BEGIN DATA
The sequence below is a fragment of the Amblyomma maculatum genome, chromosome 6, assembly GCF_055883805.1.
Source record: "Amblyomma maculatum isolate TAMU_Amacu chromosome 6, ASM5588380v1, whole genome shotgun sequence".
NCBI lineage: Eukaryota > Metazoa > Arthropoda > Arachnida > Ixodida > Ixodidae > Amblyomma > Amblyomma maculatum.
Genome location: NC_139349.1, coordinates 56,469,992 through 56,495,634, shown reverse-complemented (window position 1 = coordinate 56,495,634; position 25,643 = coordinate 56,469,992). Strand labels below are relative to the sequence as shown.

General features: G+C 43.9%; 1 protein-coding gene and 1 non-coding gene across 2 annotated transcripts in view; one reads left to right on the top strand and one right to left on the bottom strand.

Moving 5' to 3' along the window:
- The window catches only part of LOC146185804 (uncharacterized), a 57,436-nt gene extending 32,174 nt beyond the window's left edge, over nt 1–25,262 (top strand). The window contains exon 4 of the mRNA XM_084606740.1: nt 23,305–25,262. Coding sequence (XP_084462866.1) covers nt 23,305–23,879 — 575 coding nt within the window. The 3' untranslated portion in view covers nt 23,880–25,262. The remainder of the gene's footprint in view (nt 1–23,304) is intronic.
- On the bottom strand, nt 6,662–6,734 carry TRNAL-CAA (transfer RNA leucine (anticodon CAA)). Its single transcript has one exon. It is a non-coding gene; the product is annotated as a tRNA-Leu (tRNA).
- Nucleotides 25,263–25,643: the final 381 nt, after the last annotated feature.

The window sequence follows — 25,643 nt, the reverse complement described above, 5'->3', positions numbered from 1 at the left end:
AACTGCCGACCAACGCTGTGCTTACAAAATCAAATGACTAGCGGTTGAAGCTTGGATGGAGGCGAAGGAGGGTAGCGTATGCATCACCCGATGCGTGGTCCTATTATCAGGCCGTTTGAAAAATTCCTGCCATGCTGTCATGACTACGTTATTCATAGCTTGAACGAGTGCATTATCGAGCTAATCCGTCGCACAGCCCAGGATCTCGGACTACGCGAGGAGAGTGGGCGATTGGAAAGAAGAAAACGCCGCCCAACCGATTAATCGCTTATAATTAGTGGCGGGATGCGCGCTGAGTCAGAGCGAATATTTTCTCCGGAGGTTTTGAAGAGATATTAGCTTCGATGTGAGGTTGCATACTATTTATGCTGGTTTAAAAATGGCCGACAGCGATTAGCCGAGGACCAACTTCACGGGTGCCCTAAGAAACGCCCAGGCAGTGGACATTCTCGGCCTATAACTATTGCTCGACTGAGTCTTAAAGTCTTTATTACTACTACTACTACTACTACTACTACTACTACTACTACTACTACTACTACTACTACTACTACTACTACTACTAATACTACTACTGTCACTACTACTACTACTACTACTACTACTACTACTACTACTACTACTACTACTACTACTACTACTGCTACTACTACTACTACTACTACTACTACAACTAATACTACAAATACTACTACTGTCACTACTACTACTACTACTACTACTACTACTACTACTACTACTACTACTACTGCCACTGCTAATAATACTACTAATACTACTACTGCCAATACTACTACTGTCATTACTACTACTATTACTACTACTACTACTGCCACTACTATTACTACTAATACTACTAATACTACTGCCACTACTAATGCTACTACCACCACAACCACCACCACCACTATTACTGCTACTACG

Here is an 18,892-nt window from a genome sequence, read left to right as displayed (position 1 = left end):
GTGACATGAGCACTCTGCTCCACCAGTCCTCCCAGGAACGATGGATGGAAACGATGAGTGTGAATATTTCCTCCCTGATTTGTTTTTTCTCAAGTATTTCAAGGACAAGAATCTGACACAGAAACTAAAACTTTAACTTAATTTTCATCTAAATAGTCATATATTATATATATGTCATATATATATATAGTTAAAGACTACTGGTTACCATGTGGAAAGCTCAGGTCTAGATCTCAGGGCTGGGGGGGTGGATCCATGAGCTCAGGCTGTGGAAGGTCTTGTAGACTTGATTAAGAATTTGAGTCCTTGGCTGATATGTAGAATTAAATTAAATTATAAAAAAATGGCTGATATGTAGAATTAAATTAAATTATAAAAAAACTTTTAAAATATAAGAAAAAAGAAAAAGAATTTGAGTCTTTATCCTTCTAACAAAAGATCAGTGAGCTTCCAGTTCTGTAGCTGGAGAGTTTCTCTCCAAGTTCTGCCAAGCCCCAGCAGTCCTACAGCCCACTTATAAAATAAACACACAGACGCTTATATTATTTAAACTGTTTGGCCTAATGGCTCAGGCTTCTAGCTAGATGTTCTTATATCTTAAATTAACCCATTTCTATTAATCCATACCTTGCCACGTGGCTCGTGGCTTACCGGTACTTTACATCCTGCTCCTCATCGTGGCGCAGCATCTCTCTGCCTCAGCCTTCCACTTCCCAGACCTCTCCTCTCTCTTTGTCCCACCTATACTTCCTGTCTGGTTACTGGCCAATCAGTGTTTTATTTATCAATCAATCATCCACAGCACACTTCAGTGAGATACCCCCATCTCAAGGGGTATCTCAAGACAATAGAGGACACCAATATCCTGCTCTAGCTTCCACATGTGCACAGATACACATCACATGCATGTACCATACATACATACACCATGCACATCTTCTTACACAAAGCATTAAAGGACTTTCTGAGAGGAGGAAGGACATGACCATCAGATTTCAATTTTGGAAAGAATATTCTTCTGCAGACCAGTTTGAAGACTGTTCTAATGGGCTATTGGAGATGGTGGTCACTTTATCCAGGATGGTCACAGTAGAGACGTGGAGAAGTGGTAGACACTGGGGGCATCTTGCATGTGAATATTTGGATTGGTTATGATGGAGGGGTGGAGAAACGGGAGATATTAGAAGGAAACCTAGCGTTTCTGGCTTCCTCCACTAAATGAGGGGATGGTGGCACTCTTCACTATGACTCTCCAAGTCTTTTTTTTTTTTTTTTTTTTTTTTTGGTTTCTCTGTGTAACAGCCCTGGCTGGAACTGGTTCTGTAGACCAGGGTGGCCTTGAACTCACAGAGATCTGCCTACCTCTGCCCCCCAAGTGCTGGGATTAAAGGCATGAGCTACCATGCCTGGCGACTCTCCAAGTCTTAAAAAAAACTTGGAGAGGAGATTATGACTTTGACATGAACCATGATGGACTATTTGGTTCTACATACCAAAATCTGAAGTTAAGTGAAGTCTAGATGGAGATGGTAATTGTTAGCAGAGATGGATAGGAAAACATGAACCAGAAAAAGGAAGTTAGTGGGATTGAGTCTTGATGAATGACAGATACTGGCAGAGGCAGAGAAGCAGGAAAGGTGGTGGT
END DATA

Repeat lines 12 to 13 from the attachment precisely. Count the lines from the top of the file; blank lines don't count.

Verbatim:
Here is an 18,892-nt window from a genome sequence, read left to right as displayed (position 1 = left end):
GTGACATGAGCACTCTGCTCCACCAGTCCTCCCAGGAACGATGGATGGAAACGATGAGTGTGAATATTTCCTCCCTGATTTGTTTTTTCTCAAGTATTTCAAGGACAAGAATCTGACACAGAAACTAAAACTTTAACTTAATTTTCATCTAAATAGTCATATATTATATATATGTCATATATATATATAGTTAAAGACTACTGGTTACCATGTGGAAAGCTCAGGTCTAGATCTCAGGGCTGGGGGGGTGGATCCATGAGCTCAGGCTGTGGAAGGTCTTGTAGACTTGATTAAGAATTTGAGTCCTTGGCTGATATGTAGAATTAAATTAAATTATAAAAAAATGGCTGATATGTAGAATTAAATTAAATTATAAAAAAACTTTTAAAATATAAGAAAAAAGAAAAAGAATTTGAGTCTTTATCCTTCTAACAAAAGATCAGTGAGCTTCCAGTTCTGTAGCTGGAGAGTTTCTCTCCAAGTTCTGCCAAGCCCCAGCAGTCCTACAGCCCACTTATAAAATAAACACACAGACGCTTATATTATTTAAACTGTTTGGCCTAATGGCTCAGGCTTCTAGCTAGATGTTCTTATATCTTAAATTAACCCATTTCTATTAATCCATACCTTGCCACGTGGCTCGTGGCTTACCGGTACTTTACATCCTGCTCCTCATCGTGGCGCAGCATCTCTCTGCCTCAGCCTTCCACTTCCCAGACCTCTCCTCTCTCTTTGTCCCACCTATACTTCCTGTCTGGTTACTGGCCAATCAGTGTTTTATTTATCAATCAATCATCCACAGCACACTTCAGTGAGATACCCCCATCTCAAGGGGTATCTCAAGACAATAGAGGACACCAATATCCTGCTCTAGCTTCCACATGTGCACAGATACACATCACATGCATGTACCATACATACATACACCATGCACATCTTCTTACACAAAGCATTAAAGGACTTTCTGAGAGGAGGAAGGACATGACCATCAGATTTCAATTTTGGAAAGAATATTCTTCTGCAGACCAGTTTGAAGACTGTTCTAATGGGCTATTGGAGATGGTGGTCACTTTATCCAGGATGGTCACAGTAGAGACGTGGAGAAGTGGTAGACACTGGGGGCATCTTGCATGTGAATATTTGGATTGGTTATGATGGAGGGGTGGAGAAACGGGAGATATTAGAAGGAAACCTAGCGTTTCTGGCTTCCTCCACTAAATGAGGGGATGGTGGCACTCTTCACTATGACTCTCCAAGTCTTTTTTTTTTTTTTTTTTTTTTTTTGGTTTCTCTGTGTAACAGCCCTGGCTGGAACTGGTTCTGTAGACCAGGGTGGCCTTGAACTCACAGAGATCTGCCTACCTCTGCCCCCCAAGTGCTGGGATTAAAGGCATGAGCTACCATGCCTGGCGACTCTCCAAGTCTTAAAAAAAACTTGGAGAGGAGATTATGACTTTGACATGAACCATGATGGACTATTTGGTTCTACATACCAAAATCTGAAGTTAAGTGAAGTCTAGATGGAGATGGTAATTGTTAGCAGAGATGGATAGGAAAACATGAACCAGAAAAAGGAAGTTAGTGGGATTGAGTCTTGATGAATGACAGATACTGGCAGAGGCAGAGAAGCAGGAAAGGTGGTGGT